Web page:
;; If there is more than one, they won't work right.
 '(markdown-header-delimiter-face ((t (:inherit font-lock-function-name-face :underline t :weight bold))) t)
 '(markdown-header-face-1 ((t (:inherit markdown-header-face :height 1.5))) t)
 '(markdown-header-face-2 ((t (:inherit markdown-header-face :height 1.3))) t)
 '(markdown-header-face-3 ((t (:inherit markdown-header-face :underline t :height 1.2))) t)
 '(markdown-header-face-4 ((t (:inherit markdown-header-face :underline t :height 1.1))) t)
 '(markdown-header-face-5 ((t (:inherit markdown-header-face :underline t))) t)
 '(markdown-header-face-6 ((t (:inherit markdown-header-face :underline t))) t))
(put 'set-goal-column 'disabled nil)

which enlarges all the headlines. Markdown-mode itself will italicize starred text and boldface double-starred text, so this will get you there. However, it will not make the control characters invisible.

If you want that, you should probably look into pretty-lambda for examples (as Bozhidar Batsov suggested)

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As I don't know about any emacs-based Markdown parser, I'd have to say that you have to code one from scratch. Maybe this SO question can throw some pointers at you.

If you opt to go through the Emacs-only road, then Semantic is an excellent API for that job (it offers you a lexer, parser-generator, and parser; it's been around for more than a decade, and it has documentation!). After having the language parser, you'll have to make some rendering functions for each token type. And this way you can customize everything.

Although this would be an enlightening trip, for sure, I'd still opt for using an existing Markdown->html converter on a separate background process and then use w3(m) for emacs preview (as Bozhidar suggested). It gets the job done and it's much simpler to do. No major performance issues, neither - you should run this tool rather scarcely, so you can easily spare some extra milliseconds).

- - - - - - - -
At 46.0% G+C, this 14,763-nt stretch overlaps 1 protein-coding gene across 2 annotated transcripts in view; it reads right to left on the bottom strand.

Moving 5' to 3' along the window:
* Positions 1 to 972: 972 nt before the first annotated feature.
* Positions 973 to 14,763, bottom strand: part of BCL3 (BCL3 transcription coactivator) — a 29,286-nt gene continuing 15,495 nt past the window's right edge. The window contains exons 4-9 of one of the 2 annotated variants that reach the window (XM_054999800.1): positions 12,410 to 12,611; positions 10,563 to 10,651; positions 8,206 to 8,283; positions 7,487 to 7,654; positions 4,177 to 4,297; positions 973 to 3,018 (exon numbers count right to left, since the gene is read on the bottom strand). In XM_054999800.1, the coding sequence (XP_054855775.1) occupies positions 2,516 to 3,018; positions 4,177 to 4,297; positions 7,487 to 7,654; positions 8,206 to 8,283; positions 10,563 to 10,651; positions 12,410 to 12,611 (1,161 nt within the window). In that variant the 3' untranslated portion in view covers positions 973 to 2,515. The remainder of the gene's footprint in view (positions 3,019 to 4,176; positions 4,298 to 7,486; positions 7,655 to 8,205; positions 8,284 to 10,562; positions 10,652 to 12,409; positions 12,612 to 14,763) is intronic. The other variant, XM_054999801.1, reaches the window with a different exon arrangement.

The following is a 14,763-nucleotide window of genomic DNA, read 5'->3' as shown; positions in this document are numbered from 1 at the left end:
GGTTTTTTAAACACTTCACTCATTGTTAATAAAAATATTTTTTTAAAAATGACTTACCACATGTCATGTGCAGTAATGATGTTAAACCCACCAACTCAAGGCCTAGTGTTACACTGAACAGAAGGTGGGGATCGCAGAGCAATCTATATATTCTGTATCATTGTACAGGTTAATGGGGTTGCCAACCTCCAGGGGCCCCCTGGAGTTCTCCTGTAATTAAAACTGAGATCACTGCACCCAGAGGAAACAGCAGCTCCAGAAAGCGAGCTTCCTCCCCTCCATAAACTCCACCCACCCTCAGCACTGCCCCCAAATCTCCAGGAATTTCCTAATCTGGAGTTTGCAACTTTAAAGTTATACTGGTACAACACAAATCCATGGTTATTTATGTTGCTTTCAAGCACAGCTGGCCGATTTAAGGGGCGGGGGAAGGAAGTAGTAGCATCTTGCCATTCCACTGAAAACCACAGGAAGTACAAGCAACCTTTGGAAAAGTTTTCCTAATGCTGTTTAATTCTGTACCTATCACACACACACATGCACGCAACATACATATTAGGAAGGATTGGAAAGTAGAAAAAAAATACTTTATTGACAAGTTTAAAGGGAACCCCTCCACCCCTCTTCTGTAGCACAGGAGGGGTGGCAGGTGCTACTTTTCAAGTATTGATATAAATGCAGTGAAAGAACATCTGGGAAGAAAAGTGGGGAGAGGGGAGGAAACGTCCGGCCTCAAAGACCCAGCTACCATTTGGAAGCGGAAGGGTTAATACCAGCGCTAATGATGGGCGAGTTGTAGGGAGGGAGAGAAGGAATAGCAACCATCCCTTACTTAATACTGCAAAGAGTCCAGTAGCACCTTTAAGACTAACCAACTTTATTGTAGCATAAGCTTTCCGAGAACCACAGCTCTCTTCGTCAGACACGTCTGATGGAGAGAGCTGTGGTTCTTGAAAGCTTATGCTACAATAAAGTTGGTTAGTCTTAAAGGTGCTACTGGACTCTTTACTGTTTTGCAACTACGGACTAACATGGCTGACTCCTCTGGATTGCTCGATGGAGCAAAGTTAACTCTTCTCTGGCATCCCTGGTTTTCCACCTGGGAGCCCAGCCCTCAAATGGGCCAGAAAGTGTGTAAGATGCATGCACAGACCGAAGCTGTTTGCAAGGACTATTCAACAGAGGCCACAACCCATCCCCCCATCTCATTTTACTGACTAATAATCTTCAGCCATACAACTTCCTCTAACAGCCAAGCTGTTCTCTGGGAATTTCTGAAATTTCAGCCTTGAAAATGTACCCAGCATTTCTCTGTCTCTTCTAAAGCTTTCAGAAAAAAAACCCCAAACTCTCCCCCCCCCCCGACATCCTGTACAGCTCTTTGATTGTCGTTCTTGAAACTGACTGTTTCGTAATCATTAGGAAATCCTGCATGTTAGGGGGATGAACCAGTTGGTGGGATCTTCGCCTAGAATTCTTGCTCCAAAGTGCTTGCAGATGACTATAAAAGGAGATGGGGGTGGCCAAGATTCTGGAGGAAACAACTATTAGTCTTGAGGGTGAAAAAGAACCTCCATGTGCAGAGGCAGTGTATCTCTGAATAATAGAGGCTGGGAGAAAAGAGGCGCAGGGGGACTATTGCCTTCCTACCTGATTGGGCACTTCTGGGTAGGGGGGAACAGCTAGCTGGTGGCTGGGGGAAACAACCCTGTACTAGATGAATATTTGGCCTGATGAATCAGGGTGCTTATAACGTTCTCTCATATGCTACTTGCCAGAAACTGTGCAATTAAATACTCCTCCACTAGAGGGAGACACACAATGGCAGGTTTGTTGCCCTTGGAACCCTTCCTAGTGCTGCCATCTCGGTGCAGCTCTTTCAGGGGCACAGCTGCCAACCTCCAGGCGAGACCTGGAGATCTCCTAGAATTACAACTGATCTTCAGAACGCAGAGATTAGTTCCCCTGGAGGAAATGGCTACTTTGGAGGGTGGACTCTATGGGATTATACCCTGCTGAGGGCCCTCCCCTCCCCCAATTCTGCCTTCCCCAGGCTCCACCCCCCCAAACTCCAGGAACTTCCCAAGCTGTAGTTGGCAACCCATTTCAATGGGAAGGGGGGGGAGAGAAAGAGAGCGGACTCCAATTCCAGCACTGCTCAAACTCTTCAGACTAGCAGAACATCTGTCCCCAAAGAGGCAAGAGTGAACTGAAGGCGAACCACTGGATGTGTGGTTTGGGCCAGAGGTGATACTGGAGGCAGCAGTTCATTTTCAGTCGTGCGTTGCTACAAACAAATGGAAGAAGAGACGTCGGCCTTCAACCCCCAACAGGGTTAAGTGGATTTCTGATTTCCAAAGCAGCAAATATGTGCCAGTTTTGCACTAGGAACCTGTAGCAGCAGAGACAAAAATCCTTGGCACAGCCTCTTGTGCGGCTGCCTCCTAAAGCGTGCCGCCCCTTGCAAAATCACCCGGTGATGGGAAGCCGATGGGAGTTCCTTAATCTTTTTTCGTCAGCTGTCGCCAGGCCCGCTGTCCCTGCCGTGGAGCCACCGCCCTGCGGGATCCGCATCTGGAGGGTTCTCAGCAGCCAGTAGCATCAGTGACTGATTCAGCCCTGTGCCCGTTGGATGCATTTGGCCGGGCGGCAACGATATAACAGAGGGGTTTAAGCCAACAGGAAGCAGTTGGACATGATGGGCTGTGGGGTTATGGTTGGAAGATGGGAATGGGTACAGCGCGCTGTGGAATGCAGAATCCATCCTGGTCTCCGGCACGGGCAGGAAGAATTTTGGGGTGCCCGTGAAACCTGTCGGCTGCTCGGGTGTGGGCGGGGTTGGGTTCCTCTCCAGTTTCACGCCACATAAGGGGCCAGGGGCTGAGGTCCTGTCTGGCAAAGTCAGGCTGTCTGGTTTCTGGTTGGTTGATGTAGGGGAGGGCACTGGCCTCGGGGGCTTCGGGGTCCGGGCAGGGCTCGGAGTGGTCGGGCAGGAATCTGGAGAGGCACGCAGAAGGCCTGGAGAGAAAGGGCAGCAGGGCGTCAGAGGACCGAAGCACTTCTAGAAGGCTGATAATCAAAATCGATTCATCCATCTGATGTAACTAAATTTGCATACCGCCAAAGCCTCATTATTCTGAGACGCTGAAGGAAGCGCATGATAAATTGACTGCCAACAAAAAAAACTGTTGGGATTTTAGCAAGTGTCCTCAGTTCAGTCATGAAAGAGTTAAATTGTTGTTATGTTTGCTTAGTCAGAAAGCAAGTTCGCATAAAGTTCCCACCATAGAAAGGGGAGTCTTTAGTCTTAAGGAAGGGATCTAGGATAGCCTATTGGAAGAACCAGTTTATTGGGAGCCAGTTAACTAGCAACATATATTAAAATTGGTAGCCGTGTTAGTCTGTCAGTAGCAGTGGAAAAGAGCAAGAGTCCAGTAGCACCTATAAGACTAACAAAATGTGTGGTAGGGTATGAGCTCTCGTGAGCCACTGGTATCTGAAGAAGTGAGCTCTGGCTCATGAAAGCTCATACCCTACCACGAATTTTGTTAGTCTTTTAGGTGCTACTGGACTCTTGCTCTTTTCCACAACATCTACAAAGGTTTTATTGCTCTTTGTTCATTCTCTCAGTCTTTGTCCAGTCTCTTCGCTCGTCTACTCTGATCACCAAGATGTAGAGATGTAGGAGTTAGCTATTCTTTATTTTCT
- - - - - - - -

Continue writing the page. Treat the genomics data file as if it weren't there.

A mixed solution would be to make the Markdown parser generate HTML directly, and preview it on a w3(m) buffer (it takes away the rendering weight from your shoulders, you only need to transliterate the markdown into html, and that seems pretty straight forward with Semantic).

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Thank you for the link to the question about parsing Markdown, and for mentioning Semantic. –  Valko Sipuli Aug 11 '10 at 10:49

Apart from pretty-lambda (which has already been suggested multiple times), you could look into org-mode and its syntax highliting rules. In particular, the org-hide-emphasis-markers variable does more or less what you want (see e.g. how org-do-emphasis-faces hide markup characters).

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If it is only about the rendering, go with Bozhidar's suggestion and do a Markdown to HTML conversion, then display the HTML in a W3 buffer. markdown-mode has code to call the external Markdown command with a few goodies.

But if you really want to do everything within Emacs Lisp, you'll have to write a Markdown parser first.

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1  
Thank you, but I really want to have it all in Emacs Lisp for portability. Therefore I'm hoping to find an existing Emacs Lisp Markdown parser. –  Valko Sipuli Aug 5 '10 at 16:49

Me too, I've been looking for something like this for a very long time. The best I could find, though, is not am Emacs solution, it is an independent great piece of software called ReText.

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Under Mac, you have a similar alternative: MOU –  Sebastien Varrette Feb 28 at 9:32